Dr. Elizabeth Gould is an American neuroscientist and professor of psychology at Princeton University’s Department of Psychology. She studies structural plasticity in the adult mammalian brain because she is interested in changes in the physical characteristics of neurons that occur as the result of certain stimuli. She wants to determine the impact changes in brain structure have, as well as to identify factors that enhance plasticity and cell survival in the brain.
Dr. Gould was born in 1962 and received her Ph.D. in behavioral neuroscience in 1988 at UCLA. In 1989, she was a post-doc working in the lab of Bruce McEwen at Rockefeller University, investigating the effect of stress hormones on rat brains. During her research, she developed evidence pointing to the idea that the brain might also heal itself. Library research into the historical record revealed at least two other scientists had come to the same idea. Each time, though, the work was abandoned due to severe criticism from other scientists. After eight years of research, she finally published a series of papers that convinced the scientific community that the brain does, in fact, heal itself. She continues her work at Princeton University as a professor of Psychology within the Department of Psychology.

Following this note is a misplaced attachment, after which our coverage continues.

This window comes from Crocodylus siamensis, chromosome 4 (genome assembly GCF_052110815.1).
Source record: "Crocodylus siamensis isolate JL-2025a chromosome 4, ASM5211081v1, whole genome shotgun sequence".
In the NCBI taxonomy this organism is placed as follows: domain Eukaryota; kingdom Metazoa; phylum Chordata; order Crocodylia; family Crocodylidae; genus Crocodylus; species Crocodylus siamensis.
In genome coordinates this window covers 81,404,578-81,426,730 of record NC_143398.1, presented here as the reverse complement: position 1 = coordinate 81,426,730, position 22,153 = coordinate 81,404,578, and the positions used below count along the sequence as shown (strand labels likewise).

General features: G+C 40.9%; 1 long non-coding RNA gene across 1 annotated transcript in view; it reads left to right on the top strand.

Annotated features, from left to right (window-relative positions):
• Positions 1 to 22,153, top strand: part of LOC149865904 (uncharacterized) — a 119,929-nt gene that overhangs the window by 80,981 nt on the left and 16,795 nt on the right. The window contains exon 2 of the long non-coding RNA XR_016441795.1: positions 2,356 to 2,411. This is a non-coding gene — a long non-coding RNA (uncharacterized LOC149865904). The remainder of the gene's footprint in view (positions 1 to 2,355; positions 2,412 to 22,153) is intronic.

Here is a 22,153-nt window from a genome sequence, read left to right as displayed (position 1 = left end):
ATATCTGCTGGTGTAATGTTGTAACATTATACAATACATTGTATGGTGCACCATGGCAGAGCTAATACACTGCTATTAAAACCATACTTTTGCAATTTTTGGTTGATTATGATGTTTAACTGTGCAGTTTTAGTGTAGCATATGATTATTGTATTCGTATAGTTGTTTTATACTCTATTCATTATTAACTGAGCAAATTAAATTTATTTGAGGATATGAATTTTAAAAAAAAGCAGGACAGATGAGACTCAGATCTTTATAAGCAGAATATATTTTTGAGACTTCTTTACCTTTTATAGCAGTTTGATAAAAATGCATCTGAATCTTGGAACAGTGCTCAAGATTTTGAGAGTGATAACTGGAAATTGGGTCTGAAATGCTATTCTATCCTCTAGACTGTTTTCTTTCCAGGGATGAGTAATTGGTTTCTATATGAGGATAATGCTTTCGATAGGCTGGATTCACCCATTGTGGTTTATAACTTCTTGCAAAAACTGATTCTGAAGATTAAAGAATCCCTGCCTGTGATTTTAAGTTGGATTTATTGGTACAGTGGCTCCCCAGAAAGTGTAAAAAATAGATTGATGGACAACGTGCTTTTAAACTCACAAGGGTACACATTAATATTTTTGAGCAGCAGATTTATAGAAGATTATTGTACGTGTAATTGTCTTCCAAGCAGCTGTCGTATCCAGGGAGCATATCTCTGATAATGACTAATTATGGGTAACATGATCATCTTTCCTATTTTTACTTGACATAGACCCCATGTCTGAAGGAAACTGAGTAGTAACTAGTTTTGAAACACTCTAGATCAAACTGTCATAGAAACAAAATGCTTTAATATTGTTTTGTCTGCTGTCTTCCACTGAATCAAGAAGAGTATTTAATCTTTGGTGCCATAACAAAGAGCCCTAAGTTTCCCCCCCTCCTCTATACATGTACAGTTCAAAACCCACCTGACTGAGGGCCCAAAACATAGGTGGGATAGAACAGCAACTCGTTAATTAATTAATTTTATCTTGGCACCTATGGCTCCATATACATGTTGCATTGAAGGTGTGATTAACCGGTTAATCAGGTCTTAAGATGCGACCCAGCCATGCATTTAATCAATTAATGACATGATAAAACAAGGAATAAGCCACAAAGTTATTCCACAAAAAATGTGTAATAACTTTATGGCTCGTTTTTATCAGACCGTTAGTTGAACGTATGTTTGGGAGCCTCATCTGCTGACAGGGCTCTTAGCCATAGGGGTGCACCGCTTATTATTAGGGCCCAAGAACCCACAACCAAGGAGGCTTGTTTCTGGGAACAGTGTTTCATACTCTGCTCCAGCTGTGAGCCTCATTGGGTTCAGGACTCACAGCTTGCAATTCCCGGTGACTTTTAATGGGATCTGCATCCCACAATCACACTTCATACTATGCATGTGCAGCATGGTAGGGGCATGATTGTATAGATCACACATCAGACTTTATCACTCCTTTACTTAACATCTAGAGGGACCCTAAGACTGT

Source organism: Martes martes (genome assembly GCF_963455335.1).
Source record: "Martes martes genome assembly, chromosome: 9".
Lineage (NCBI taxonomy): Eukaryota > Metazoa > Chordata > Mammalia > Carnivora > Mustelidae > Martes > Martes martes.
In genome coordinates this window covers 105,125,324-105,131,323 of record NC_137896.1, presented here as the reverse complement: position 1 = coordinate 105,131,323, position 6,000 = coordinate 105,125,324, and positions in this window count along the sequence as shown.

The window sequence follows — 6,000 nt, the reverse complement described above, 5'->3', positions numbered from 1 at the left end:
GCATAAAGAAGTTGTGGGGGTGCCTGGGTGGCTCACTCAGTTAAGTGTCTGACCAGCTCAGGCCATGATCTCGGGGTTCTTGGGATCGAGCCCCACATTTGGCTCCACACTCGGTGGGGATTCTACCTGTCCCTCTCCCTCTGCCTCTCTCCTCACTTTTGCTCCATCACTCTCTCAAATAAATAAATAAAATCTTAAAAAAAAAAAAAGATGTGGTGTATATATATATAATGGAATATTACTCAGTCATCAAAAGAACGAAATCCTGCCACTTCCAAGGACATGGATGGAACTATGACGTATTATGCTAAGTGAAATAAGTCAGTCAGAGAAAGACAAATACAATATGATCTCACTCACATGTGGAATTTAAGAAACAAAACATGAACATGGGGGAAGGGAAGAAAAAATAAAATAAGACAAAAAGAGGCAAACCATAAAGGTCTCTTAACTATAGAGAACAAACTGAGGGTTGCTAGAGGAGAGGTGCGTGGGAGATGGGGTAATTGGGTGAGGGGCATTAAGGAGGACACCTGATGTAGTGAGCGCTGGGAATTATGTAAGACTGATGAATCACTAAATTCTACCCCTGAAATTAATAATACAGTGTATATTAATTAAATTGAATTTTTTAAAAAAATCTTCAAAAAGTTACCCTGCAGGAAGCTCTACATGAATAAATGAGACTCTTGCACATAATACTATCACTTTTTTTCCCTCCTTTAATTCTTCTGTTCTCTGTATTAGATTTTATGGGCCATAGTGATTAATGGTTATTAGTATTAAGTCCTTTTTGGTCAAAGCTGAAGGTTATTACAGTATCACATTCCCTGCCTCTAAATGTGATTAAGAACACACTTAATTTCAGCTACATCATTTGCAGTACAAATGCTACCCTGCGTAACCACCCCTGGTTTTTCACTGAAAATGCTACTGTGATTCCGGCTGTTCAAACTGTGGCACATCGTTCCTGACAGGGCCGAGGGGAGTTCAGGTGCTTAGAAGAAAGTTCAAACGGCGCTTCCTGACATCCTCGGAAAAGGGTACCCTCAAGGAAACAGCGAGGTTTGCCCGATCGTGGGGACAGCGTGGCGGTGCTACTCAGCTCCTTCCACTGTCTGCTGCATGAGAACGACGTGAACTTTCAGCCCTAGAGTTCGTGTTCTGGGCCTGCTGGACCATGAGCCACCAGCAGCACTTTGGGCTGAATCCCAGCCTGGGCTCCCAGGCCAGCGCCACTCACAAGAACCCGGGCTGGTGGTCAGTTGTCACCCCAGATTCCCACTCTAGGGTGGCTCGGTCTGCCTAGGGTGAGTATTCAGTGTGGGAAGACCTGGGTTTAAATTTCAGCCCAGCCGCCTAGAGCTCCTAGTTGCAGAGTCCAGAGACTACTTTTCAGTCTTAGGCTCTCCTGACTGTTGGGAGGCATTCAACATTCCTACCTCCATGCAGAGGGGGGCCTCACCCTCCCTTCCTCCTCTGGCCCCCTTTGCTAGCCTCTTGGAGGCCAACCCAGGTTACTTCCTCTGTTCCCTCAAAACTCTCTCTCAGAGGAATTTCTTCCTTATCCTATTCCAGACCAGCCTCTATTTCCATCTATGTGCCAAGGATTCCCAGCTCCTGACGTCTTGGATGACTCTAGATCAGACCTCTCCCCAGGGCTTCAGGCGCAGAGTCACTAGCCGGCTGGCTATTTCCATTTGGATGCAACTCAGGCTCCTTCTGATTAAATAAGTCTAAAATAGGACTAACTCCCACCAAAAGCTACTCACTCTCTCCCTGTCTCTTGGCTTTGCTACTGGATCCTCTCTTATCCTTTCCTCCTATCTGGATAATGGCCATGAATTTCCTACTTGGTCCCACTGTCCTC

In 2009 she was awarded the Benjamin Franklin Medal by the Royal Society for the encouragement of Arts, Manufactures and Commerce (RSA) for her groundbreaking work on neurogenesis.
Listen to Dr. Gould in conversation the evening she accepted the Benjamin Franklin Medal.